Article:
Electoral reform in the early 1990s ended single-party dominance in Japan and promised an era of new politics in which political par- ties would alternate control of the government. In the two decades that followed, Japan’s foreign and domestic policy priorities were subjected to greater scrutiny and debate as Japan, like so many other nations around the globe, sought to reorient itself in a new post–Cold War world. The U.S.-Japan alliance that anchored Japan’s postwar foreign policy was not immune to these domestic political reforms. For half a century, the conservative Liberal Democratic Party (LDP) prided itself on managing the relationship with Washington.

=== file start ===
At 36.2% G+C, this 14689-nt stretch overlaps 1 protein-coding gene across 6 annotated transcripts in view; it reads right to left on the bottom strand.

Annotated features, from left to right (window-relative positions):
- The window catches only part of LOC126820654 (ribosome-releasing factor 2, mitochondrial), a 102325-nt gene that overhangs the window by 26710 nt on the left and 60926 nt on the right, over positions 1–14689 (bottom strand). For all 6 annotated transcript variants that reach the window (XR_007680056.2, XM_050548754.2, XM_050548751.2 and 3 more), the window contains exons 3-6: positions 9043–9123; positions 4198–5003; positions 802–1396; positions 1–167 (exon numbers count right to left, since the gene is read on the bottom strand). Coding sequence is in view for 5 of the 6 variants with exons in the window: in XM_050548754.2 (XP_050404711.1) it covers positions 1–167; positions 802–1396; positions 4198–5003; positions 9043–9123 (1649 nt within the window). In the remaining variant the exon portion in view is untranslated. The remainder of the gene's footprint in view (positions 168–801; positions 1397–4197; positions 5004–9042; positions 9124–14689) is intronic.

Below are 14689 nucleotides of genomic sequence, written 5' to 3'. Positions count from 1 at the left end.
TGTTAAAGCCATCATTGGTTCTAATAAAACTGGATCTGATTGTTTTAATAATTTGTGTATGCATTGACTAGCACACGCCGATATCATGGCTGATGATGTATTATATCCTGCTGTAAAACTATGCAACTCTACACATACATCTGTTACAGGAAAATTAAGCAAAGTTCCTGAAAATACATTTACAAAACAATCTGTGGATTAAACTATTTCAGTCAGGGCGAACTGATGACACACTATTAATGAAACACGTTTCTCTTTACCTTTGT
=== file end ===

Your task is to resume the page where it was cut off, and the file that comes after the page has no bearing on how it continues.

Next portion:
But its ouster in 2009 by the reformist Democratic Party of Japan (DPJ) led many to expect that even Japan’s alliance with the United States would be subject to serious review. 1 In the two decades since political alignments began to shift in Tokyo, new parties have come and gone. The dreaded divided Diet (nejire kokkai) that had confounded governance since 2007 was brought to an end when the LDP, led by Shinzo Abe, claimed victory in the 2013 upper house election. Although some of the dominant bureaucrats in Japan’s foreign policy–making process continue to wield considerable influence, new currents of contention have emerged outside of government to contest some official choices. As important as these domestic pres- sures are, Japan must also contend with an unprecedented set of exogenous challenges to its foreign and security policy decisions. Popular anxiety coupled with more unsettled and contentious electoral politics will continue to complicate U.S.-Japan alliance policy.